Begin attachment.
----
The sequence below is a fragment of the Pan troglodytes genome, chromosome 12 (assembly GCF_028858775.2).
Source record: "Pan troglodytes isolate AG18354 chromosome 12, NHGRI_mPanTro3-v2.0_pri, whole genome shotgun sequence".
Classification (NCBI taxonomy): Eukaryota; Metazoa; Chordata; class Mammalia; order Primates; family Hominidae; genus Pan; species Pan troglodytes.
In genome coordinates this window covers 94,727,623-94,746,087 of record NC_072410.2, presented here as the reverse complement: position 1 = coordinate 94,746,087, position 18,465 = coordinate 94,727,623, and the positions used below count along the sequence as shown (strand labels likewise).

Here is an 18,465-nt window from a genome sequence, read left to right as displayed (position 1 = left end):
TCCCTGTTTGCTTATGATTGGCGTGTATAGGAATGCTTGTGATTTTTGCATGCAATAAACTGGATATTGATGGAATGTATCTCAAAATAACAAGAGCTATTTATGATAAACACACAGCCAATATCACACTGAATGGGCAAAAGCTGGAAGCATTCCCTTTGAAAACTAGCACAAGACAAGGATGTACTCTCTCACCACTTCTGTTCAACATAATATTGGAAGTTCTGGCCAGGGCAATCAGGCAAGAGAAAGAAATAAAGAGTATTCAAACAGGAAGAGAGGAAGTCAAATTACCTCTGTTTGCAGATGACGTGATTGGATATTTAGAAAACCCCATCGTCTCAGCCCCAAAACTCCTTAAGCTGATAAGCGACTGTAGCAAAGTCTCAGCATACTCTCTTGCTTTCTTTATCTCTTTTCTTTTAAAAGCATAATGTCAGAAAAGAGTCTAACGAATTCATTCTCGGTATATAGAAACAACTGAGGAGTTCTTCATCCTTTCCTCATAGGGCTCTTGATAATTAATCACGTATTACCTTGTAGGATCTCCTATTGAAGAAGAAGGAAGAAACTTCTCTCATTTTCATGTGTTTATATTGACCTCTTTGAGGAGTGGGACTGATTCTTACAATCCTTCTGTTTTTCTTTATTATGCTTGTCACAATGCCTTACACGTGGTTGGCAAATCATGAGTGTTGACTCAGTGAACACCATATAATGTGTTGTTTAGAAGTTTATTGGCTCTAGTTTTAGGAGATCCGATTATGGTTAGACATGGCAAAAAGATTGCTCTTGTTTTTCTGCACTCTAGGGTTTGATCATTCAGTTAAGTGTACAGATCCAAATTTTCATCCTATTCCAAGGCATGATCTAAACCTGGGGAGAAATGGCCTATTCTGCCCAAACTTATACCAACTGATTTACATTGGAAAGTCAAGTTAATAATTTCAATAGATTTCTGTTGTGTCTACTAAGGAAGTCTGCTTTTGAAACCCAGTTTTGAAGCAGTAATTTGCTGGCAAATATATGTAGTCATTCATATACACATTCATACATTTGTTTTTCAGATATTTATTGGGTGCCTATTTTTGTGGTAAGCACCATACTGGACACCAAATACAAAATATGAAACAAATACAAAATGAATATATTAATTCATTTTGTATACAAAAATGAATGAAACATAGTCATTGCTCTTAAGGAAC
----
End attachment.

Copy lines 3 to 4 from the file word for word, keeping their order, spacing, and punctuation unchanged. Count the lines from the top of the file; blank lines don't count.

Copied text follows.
Classification (NCBI taxonomy): Eukaryota; Metazoa; Chordata; class Mammalia; order Primates; family Hominidae; genus Pan; species Pan troglodytes.
In genome coordinates this window covers 94,727,623-94,746,087 of record NC_072410.2, presented here as the reverse complement: position 1 = coordinate 94,746,087, position 18,465 = coordinate 94,727,623, and the positions used below count along the sequence as shown (strand labels likewise).